Study shows SARS-CoV-2 transmission in Ireland before first official COVID-19 report

Blood donor studies can provide valuable epidemiological data on the dynamics of viral transmission and help screen healthy populations for antibodies to newly emerging infections. Detailed seroprevalence data is crucial for developing efficient vaccination strategies and evaluating the effectiveness of various infection control strategies. The significance of donor age, geographical location, and blood group were also analyzed.

Study: Confirmed circulation of SARS-CoV-2 in Irish blood donors prior to first national notification of infection. Image Credit: Orpheus FX/Shutterstock

About the study

In a recent study published in the journal of Clinical Virology, researchers used blood donor specimens to track and provide evidence of the SARS-CoV-2 antibody transmission in the Irish blood donor population before the first official case was reported.

The blood samples of 8,509 eligible donors aged 18 to 70 years and who do not have known exposure to COVID-19 in the previous 28 days were collected from all the 26 counties of the Republic of Ireland from the Irish Blood Transfusion Service (IBTS) between February 2020 and September 2020. The basic demographic details such as age, donation clinic, ABO blood group, and anti-D Rhesus D (RhD) status were also retrieved from the IBTS management system.

The blood samples were screened for SARS-CoV-2 antibody/immunoglobulin (AB/Ig) using SARS-CoV-2 IgG qualitative assay, SARS-CoV-2 IgG II quantitative assay, and SARS-CoV-2 total antibody assay from Abbott Diagnostics. A testing algorithm was designed to assign donors as confirmed positive or confirmed negative. According to the designed algorithm, a sample was confirmed negative if all the three screening assays identified it negatively while a confirmed positive sample means a positive reaction for the SARS-CoV-2 antibody in any of the two assays. The undetermined samples were further tested additionally at the National Virus Reference Laboratory (NVRL).

Findings

In total, 187 (2.2%) out of 8,509 samples were confirmed positive for the presence of SARS-CoV-2 antibodies. Interestingly, from the confirmed positive donors, two donors' specimen collection date was noted as 17 February 2020 which was 12 days before the first national case was reported in Ireland. Both the donors were reactive to SARS-CoV-2 total antibody assay but not reactive to SARS-CoV-2 qualitative IgG assay or SARS-CoV-2 IgG II quantitative assay. The researchers confirmed the presence of SARS-CoV-2 antibodies using an enzyme-linked immunosorbent assay (ELISA). This was the preliminary evidence of SARS-CoV-2 arrival in Ireland before the first official report of COVID-19 on 29 February 2020. In addition, both the identified donors had donated in two different parts of the country - one in a clinic at Munster and the other at Ulster.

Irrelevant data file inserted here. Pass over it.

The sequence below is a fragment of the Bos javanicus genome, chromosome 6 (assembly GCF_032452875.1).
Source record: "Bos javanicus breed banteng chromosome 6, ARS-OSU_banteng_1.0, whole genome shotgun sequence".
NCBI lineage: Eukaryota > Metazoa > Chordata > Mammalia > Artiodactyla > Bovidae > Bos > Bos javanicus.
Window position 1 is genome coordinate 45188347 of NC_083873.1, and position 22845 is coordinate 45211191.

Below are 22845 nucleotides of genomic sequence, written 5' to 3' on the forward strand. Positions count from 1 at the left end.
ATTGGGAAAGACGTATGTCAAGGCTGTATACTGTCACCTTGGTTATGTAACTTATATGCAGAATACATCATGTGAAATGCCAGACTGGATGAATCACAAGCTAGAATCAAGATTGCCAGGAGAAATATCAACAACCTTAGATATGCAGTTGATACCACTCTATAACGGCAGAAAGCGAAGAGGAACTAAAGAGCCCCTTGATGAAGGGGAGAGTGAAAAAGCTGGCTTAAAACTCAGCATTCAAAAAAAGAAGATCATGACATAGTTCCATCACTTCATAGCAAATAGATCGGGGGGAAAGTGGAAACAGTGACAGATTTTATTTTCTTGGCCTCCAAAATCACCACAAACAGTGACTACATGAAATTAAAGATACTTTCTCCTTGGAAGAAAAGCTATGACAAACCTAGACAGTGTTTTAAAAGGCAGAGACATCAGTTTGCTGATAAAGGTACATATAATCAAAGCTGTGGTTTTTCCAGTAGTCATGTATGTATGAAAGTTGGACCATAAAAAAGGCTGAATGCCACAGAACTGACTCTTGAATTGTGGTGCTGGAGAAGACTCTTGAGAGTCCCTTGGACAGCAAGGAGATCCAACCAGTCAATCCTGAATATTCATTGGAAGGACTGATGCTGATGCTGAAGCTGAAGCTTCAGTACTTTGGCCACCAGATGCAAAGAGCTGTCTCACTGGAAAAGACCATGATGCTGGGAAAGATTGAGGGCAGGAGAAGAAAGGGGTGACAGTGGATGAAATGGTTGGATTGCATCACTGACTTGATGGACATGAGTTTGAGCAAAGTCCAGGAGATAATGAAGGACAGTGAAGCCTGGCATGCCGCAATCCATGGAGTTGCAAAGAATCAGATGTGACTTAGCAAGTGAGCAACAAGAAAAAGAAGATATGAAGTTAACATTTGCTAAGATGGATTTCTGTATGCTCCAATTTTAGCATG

The SARS-CoV-2 antibody detection rate was observed to increase significantly during the first peak of COVID-19, from 0.2% in February to 2.9% in April 2020. The seroprevalence rate for the rest of the study period was stable at 2.5-3.5%.

The study results indicated high variation in SARS-CoV-2 antibody detection in different age groups. The younger age group of 18-29 years showed a constant increase in antibody detection from April 2020 onwards which ranged between 4.1% and 6.3%. The SARS-CoV-2 seroprevalence rate in donors aged 60 years and more was the lowest at 1.7%. In April and May, the seroprevalence rate peaked in the 30-39 years and 50-59 years age groups, and that in the 40–49 years age group peaked in June and July. Overall, significantly greater SARS-CoV-2 antibody detection was observed in donors aged less than 40 years.

Among all the counties of Ireland, the highest antibody detection was reported in Leinster-based donation clinics at 2.95% (136/4955) and the lowest was reported in Connacht at 1.2% (5/649), which remained low throughout the study. Munster and Ulster showed detection rates at 1.9% (37/2257) and 1.4% (9/648), respectively, which significantly increased during April and May 2020. The analysis of donors’ blood group revealed that the SARS-CoV-2 antibody detection rate was high in donors with the A antigen blood group.

Conclusion

Overall, the study findings showed evidence of SARS-CoV-2 dissemination in Ireland prior to the identification of the first official COVID-19 case. A high prevalence of SARS-CoV-2 was observed in the capital city of Dublin and donors aged 40 years and below during the first wave of the COVID-19 pandemic. Seropositivity was significantly associated with the blood group A antigen.

Such studies highlight the role of blood services in offering ‘real-time’ seroprevalence data to help policymakers in developing and implementing infection prevention and control strategies, and vaccination policies, and overall pandemic management.

Journal reference:
Susha Cheriyedath

Written by

Susha Cheriyedath

Susha has a Bachelor of Science (B.Sc.) degree in Chemistry and Master of Science (M.Sc) degree in Biochemistry from the University of Calicut, India. She always had a keen interest in medical and health science. As part of her masters degree, she specialized in Biochemistry, with an emphasis on Microbiology, Physiology, Biotechnology, and Nutrition. In her spare time, she loves to cook up a storm in the kitchen with her super-messy baking experiments.

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